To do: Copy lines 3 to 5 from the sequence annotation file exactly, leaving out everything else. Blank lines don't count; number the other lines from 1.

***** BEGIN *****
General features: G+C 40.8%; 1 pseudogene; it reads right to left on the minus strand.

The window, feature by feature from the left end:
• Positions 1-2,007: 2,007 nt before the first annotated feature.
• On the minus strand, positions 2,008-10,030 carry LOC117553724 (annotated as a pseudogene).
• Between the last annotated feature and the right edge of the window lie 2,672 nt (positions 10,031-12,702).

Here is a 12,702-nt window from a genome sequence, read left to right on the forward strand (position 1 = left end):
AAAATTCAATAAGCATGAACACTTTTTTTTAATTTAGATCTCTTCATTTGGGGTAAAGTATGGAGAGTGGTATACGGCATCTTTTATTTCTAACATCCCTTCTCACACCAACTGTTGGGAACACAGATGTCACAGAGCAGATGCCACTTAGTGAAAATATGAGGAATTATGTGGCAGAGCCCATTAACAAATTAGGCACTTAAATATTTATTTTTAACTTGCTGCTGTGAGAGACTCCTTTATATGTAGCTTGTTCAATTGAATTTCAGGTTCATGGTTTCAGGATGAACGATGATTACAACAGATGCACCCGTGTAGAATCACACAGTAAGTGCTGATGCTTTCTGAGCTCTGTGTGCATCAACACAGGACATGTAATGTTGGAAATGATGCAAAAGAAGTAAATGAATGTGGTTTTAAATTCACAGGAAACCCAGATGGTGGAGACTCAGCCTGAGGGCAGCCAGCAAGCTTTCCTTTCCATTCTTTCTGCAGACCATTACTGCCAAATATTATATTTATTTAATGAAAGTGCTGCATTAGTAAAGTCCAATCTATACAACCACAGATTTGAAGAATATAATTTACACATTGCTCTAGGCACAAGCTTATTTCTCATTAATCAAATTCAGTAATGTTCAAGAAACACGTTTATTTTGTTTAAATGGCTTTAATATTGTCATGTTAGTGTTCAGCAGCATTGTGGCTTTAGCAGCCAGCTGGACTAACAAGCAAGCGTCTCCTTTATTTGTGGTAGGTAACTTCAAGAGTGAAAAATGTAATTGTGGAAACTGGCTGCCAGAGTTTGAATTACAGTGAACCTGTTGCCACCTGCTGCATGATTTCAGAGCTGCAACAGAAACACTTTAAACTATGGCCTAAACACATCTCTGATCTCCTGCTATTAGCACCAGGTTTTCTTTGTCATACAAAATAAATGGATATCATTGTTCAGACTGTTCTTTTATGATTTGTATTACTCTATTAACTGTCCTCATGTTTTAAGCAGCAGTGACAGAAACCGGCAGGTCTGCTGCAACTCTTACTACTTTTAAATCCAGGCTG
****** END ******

• Positions 1-2,007: 2,007 nt before the first annotated feature.
• On the minus strand, positions 2,008-10,030 carry LOC117553724 (annotated as a pseudogene).
• Between the last annotated feature and the right edge of the window lie 2,672 nt (positions 10,031-12,702).